Electronic Invoices Business to Business
Electronic invoicing is voluntarily in the B2B sector.
A 2022 initiative of the european parlaments, recommended a standard for cross-border B2B(?) E-invoices (Recommendation C1), but that does not say if anybody should be oblidged to send/receive B2B E-invoices. In December 2022 they detailled on more comprehensive plans to reform VAT in an initiative “VAT in the Digital Age” abbreviated ViDA, introduce a european CTC and on regulations on cross border e-invoices.
The exception is Italy, which introduced mandatory e-invoices on January 1st, 2019. Apparently, and potentially because of less fraud, in 2019 their VAT income was 3% higher than 2018.
In Austria, e-invoices are more or less treated like digital versions of the printed invoices, which makes it very easy to handle with. Austrian companies might even be allowed to destroy paper receipts after scans.
In Hungary, apparently e-invoices have to be digitally signed. Poland and Greece however, seem to consider mandatory B2B-e-invoices for “Entrepreneurs”.
Regarding Switzerland, in 2018 Simone Sporing held a (german) speech “Die E-Rechnung in Industrie und Handel” how Coop introduced ZUGFeRD and that and how it was certified by the authorities
For further details on all European countries please refer to the 4th (2020) “EU compendium on e-invoicing retention” which also lists the legal requirements for the different countries, the e-Invoicing country factsheets or the (german) collection on legal foundations for electronic invoices in the EU (Sammlung der Rechtsgrundlagen für elektronische Rechnungen in der EG).
France introduces mandatory B2B e-invoices
The APIs are run on French Government’s API management, called PISTE, in particular the tax services part, AIFE. One can register for a trial access to Chorus Pro with french Siren number or e.g. german VAT ID to have test credentials created which can be used on the trial access of the AIFE (documentation).
France has communicated this internationally, e.g. on February 10th 2022 in the “The French Presidency’s ministerial conference on e-invoicing: Electronic invoicing: an instrument for the digital transformation of businesses & government”
as well as domestrically e.g. on March 14th, 2023
The german GOBD impose some obligations if you “save” an invoice in „the file-system“ – or if you accept (i.e. pay) structured or unstructured electronic invoices.
Among the most important duties is that both sender and recipient have to electronically archive the document (and potential embedded XML) in an unalterable way (“revisionssicher”), which requires (among others) tamper-free storage and a documentation of the process. BITKOMs has summarized the 10 most important requirements (german) and also published a exhaustive list of requirements vis á vis document management systems (in german).
On Youtube you will find a 20 minute german speech from 2016 on electronic invoices for SME.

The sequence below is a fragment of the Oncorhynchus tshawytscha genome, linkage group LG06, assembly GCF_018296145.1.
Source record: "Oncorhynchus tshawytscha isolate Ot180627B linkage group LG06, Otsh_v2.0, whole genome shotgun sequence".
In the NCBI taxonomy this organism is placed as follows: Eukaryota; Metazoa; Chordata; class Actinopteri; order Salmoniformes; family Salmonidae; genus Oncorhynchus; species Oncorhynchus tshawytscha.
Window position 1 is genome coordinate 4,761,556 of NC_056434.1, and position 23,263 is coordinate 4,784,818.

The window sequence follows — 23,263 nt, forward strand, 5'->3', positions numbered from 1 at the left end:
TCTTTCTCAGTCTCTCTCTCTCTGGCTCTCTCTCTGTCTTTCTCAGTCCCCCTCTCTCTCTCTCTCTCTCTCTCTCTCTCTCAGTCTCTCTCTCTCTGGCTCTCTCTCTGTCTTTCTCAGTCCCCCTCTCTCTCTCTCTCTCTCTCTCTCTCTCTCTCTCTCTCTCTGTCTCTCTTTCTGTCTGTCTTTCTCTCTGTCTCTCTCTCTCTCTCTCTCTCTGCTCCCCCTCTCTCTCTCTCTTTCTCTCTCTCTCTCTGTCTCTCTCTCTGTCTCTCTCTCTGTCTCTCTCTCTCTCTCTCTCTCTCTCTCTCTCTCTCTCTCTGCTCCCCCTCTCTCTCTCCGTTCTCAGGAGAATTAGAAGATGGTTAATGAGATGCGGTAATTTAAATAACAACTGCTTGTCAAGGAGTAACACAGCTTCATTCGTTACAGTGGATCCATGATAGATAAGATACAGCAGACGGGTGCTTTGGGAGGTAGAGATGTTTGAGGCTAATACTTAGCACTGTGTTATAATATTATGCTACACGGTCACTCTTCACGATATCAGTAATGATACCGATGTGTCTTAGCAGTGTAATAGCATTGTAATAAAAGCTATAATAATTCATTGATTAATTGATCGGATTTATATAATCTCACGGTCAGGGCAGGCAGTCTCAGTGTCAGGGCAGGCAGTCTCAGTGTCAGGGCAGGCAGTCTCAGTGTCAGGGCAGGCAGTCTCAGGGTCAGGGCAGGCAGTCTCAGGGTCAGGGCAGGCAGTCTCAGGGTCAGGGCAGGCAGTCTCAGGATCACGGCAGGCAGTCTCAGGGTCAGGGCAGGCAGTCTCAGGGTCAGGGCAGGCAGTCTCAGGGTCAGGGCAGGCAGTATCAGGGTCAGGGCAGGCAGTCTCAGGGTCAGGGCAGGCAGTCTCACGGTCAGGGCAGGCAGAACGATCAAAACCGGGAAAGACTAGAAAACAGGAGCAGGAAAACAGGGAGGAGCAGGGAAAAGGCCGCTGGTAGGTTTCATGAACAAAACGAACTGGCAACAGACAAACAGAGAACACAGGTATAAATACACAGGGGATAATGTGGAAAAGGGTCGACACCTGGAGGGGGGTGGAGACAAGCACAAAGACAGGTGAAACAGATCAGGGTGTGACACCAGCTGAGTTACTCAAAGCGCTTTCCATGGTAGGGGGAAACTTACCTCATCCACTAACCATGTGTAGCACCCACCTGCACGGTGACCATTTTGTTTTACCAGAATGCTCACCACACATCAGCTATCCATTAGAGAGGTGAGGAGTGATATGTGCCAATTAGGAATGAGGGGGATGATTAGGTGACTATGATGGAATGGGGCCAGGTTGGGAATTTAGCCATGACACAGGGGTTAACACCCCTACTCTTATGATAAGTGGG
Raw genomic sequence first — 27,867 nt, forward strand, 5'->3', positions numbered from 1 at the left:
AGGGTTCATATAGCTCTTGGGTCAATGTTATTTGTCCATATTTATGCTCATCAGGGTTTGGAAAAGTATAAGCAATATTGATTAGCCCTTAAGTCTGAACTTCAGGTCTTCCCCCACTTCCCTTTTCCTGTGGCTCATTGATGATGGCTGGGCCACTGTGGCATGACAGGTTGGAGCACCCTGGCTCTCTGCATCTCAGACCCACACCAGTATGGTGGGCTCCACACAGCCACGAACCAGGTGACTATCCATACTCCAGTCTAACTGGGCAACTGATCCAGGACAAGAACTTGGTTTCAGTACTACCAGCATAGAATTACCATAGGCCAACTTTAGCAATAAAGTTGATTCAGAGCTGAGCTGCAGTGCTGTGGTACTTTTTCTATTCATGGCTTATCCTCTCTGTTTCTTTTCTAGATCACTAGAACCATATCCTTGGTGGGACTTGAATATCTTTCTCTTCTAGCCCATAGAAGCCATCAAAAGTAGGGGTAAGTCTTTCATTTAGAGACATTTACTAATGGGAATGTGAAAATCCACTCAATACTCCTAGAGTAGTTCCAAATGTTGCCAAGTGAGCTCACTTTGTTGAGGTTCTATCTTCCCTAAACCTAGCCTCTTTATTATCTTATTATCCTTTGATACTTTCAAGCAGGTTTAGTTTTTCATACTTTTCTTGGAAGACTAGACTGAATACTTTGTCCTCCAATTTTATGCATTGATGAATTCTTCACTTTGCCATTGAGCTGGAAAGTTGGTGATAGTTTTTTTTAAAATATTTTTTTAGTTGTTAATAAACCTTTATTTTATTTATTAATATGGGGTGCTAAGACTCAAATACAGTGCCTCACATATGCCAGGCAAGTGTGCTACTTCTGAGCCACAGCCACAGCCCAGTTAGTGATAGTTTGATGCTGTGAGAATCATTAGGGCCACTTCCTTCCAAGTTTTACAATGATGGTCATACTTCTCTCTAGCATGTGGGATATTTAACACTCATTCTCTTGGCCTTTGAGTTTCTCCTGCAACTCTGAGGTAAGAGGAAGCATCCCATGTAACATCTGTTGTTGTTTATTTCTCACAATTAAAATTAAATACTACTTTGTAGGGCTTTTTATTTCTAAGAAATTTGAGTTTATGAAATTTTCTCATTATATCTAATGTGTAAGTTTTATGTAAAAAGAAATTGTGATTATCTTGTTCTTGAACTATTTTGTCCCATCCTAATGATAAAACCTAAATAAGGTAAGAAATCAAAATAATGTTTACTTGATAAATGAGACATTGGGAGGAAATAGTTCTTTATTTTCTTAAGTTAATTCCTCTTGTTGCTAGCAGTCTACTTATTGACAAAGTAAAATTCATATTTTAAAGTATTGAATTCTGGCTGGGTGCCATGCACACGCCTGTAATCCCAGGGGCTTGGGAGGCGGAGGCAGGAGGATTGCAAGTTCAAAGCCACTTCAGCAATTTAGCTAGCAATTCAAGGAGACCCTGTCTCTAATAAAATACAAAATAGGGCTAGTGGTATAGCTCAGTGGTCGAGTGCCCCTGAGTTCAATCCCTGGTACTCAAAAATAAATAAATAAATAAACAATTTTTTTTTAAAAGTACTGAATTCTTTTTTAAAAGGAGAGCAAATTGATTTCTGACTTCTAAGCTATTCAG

With a 10 minute (still german) update in 2019.
In general, scanned paper invoices may be disposed, but only after certain criteria are met: e.g. it is defined who is responsible for that particular scan, the according person checked that its complete and legible, and the first digital backup has been created.
There is a (german) sample documentation on how to scan and how to file (also german). The DATEV has confirmed (in german) that digital files can be legally compliant.
In Germany there is no legal requirement to ask the recipient for permission to send her electronic invoices, if the invoice is accepted and paid, it means the the recipient also complies to the additional regulations. It is, however, her right to reject the electronic version and explicitly ask for a paper copy. In this case the paper original has to be provided.
After a (german) paper how the italian approach could also be applied on Germany the Federal Audit Office (Bundesrechnungshof) mentioned it, the Scientific Service of the Bundestag investigated and a political party requested mandatory B2B invoicing in Germany. In the 2021 coalition treaty to form the newly elected German government the parties agree to at least introduce a Continuous Transaction Control system (CTC) on the basis of individual invoices “We will introduce an electronic reporting system as quickly as possible on a uniform basis throughout Germany, which will be used for the creation, verification and forwarding of invoices. In this way, we will significantly reduce the susceptibility of our VAT system to fraud and at the same time modernize and reduce bureaucracy in the interface between the administration and businesses.” (“Wir werden schnellstmöglich ein elektronisches Meldesystem bundesweit einheitlich einführen, das für die Erstellung, Prüfung und Weiterleitung von Rechnungen verwendet wird. So senken wir die Betrugsanfälligkeit unseres Mehrwertsteuersystems erheblich und modernisieren und entbürokratisieren gleichzeitig die Schnittstelle zwischen der Verwaltung und den Betrieben.”). In November 2022 Germany asked the EU for permission to introduce domestic mandatory e-invoices and as of 18 April 2023 a discussion paper was circulated if that was possible to January 1st, 2025 ((german) source). This seems ambitious given the fact that today, in April 2023, not even the number of invoices is recorded, let alone their content.
Alexander Kollmann et al. described possible CTC models, and mention a rather limited effort to implement a model similar to France’s using Peppol: The french model is the right one in the diagram on their page 6, with the difference that also the government issues invoices.